Aquaponic Gardening With Sylvia Bernstein YCH #49

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I feel so honored that Sylvia agreed to come on and chat about aquaponics.  Sylvia is a wonderful teacher and loves aquaponics.  She even gave up a dream job to pursue her love for this.  I am linking below to her website, aquaponic community, Facebook page, book, and You Tube Channel.  If you’re not so sure about all this; please check out her awesome You Tube channel.  I am so impressed by this lady and just love her videos and book.  I felt like we were old friends even before I met her on Skype!
Aquaponic Gardening Community: http://community.theaquaponicsource.com/
Also a link to Travis Hughey’s  You Tube Channel on Barrelponics: (cheap way to go): http://www.youtube.com/user/barrelponic
Check out The Urban Farming Guys: http://www.youtube.com/watch?v=CfR9nDsvBk8
Barrelponics pdf.  Detailed instructions on how to do barrelponics.  I think this is the cheapest way to go!  Check it out here:
And below is just a fun, interesting link I came across of Facebook.

BOLD: "Stagecoach" Mary Fields (1832-1914), the first African American mail carrier (male or female) in the United States</p><br /><br /><br /><br />
<p>Mary Fields began her life as a slave in Tennessee in 1832, the exact date is unknown.  Mary’s mother Susanna was the personal servant to the plantation owner’s wife, Mrs. Dunnes.  The plantation wife also had a daughter who was born within two weeks of Mary, and named Dolly. Mrs. Dunne allowed the children to play together.  Over the years Mary was taught to read and write and the two girls became best friends.  At sixteen, Dolly was sent to boarding school in Ohio and Mary was left all alone.</p><br /><br /><br /><br />
<p>Mary’s father worked in the fields on the Dunnes’ farm.  He was sold after Mary was born.  Mary’s mother wanted her daughter to have a last name, so since her father Buck worked in the fields, her mother decided her last name should be Fields.  So thus Mary Fields came to be.   After Mary’s mother passed away, Mary became the head of the household at the young age of fourteen. </p><br /><br /><br /><br />
<p>After Dolly went away to boarding school, The Civil War began.  The slaves were left to fend for themselves.  It was during this time that she learned many life survival skills.  She learned how to garden, raise chickens and practice medicine with natural herbs. </p><br /><br /><br /><br />
<p>Around the age of 30 Mary heard from her dear friend Dolly.  Dolly was now a nun and was renamed Sister Amadaus. The Sister asked Mary to join her at a convent in Ohio.  Mary immediately began her twenty-day trip from Tennessee to Ohio.   Mary remained with the Ursuline Sisters for many years – even when Dolly relocated to the St. Peter’s Mission in Montana.   Mary never married and she had no children.  The nuns were her family.  She protected the nuns.</p><br /><br /><br /><br />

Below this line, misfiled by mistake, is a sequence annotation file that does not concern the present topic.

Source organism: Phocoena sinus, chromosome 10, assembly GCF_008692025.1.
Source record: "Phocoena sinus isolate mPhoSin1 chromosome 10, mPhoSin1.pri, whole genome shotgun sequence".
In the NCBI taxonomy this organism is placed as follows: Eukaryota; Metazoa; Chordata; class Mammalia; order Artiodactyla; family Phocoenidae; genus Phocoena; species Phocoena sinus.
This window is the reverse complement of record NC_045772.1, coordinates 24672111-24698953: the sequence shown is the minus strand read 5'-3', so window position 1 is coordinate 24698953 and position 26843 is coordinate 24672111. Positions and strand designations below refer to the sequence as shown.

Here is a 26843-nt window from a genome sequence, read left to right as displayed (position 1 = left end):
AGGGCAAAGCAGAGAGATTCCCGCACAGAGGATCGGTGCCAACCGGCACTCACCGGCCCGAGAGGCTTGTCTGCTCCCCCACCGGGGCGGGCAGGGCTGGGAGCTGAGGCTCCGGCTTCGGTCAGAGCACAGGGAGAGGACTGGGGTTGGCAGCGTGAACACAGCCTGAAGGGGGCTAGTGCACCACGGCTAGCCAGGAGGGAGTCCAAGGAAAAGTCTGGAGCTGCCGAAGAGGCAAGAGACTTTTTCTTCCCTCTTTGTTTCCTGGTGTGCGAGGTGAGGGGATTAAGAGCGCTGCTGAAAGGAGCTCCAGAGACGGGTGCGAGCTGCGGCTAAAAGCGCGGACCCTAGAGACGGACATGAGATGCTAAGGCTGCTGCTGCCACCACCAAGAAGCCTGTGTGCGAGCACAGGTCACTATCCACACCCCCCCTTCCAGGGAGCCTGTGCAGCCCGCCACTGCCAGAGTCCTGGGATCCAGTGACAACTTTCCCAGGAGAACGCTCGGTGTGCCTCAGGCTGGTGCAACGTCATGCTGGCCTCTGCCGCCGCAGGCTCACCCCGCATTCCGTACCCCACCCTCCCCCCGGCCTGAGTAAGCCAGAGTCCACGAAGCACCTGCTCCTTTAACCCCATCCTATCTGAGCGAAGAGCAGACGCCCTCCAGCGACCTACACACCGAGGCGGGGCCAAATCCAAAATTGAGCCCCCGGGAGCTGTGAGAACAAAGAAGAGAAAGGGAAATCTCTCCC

<p>Mary wanted to follow her friend to Montana, but was told it was too remote and rustic.  However, that all changed when Mother Amadaus became ill with pneumonia and wrote to Mary asking for her support and healing.  Mary wasted no time and departed for Montana by stagecoach in 1885.  At 53 years old Mary started her new life in Montana.   Mary helped nurse Mother Amadaus back to health.  The sisters were all in amazement of this tough black woman.  Mary was no stranger to rolling a cigar, shooting guns and drinking whiskey.  She grew fresh vegetables that were enjoyed by the Sisters and the surrounding community.  Mary was forced to leave her beloved mission and the Sisters after a shooting incident.  Mary shot in self-defense, and was found innocent, but had to find a new home. </p><br /><br /><br /><br />
<p>Wells Fargo had the mail contract during that time and was looking for someone for the Great Falls to Fort Benton route to deliver the U.S. Mail.  It was a rough and rugged route and would require a person of strong will and great survival skills to maneuver the snowy roads and high winds.  Mary immediately applied at the ripe age of 60 years old.  It was rumored that she could hitch a team of horses faster than the boys half her age and due to her toughness, she was hired!  Mary became the first African American mail carrier in the United States and the second woman.  Mary was proud of the fact that her stage was never held up.  Mary and her mule Moses, never missed a day and it was during this time that she earned the nickname of “Stagecoach,” for her unfailing reliability.</p><br /><br /><br /><br />
<p>The townspeople adopted Mary as one of their own.  They celebrated her birthday twice a year since she didn’t know the exact date of her real birthday. Mary Fields was known as Black Mary and Stagecoach Mary.  She was considered an eccentric even in these modern times.  She was six feet tall and over 200 pounds.    By the time she was well known in Central Montana, she had a pet eagle, a penchant for whiskey, baseball (which was a new sport at the time) and a heart as big as the gun she was famous for carrying.  Mary wore a buffalo skin dress that she made herself – you might say she drew attention wherever she went – even in a small western pioneer town.  Mary was a local celebrity and her legend and tales of her adventures were known by surrounding communities and neighboring states. </p><br /><br /><br /><br />